After three albums, it's become pretty clear that Norah Jones, who tiptoes into town with a gig at the Chicago Theatre, has no interest in upsetting the apple cart. She sticks to her easygoing formula on her latest, Not Too Late (Blue Note), though there are a few subtle twists: “Sinkin’ Soon” borrows a touch from Tom Waits—dirty retro blues filtered through Weimar cabaret and driven by gutbucket trombone and banjo—though it lacks any sense of menace. The gnawing distrust of her lyrics on “Not My Friend” is matched by distant washes of guitar feedback and splintery bowed cymbals, and she even gets vaguely political on “My Dear Country,” but ultimately she continues to make nice music: pretty, mellow, and exquisitely played.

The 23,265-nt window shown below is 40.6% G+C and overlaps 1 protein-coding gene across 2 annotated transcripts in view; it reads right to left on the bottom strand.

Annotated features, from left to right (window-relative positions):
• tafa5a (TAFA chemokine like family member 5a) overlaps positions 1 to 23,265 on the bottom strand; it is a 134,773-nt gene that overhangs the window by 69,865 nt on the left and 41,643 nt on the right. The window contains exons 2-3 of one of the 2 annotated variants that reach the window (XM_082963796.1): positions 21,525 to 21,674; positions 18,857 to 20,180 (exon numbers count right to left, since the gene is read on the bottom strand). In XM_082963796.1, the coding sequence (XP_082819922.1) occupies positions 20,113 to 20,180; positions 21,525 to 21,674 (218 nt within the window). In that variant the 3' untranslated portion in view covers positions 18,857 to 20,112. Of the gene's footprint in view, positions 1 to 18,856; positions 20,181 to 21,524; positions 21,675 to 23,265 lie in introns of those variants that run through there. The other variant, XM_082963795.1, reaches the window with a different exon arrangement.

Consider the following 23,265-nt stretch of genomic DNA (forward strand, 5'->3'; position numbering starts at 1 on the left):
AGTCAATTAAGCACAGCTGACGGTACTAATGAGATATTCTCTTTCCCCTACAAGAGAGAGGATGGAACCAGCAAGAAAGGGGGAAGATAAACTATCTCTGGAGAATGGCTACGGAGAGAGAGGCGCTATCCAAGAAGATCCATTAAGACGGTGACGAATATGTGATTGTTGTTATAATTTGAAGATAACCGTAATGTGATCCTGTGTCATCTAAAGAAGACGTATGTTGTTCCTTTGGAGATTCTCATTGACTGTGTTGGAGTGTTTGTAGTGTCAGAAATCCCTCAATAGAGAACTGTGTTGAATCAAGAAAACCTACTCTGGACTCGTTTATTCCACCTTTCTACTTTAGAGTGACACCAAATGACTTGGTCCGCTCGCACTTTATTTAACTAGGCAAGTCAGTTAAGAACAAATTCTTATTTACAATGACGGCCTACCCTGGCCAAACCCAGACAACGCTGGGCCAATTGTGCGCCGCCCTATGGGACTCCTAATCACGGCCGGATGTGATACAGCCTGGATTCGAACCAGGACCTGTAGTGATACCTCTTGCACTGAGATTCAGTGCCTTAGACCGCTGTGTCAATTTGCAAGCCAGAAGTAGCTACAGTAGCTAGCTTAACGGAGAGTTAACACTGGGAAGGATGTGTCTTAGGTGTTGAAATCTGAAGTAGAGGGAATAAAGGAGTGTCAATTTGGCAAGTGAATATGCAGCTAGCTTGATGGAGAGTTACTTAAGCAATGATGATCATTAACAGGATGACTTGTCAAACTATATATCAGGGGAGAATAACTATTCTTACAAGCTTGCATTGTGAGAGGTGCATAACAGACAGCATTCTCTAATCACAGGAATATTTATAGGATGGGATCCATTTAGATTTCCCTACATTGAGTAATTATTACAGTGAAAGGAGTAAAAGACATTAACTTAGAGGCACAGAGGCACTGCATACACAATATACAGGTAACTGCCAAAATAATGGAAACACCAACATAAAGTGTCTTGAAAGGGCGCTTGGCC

Seattle's Laura Veirs delivers more intensity in her new album’s very first line—“Sorry I was cruel / I was protecting myself”—than Jones does on her entire record. Maybe that’s why Veirs is playing Schubas Tuesday, while Jones is playing the Chicago Theatre. Veirs's songs are just as melodic, but it sounds like she has more at stake. Her singing takes some getting used to—her blocky and rigid phrasing is straight out of indie rock, where forcing words into bar lines is a matter of efficacy, not art. But if her new album, Saltbreakers (Nonesuch), is any indication, she’s getting better at working with her limitations. The album was produced by drummer Tucker Martine, a guy who’s unusually good at adding careful electronic flourishes to typical rock instrumentation and who can call on some very versatile pals to make effective cameos—guest violist Eyvind Kang brings a haunting ambience to “Ocean Night Song.”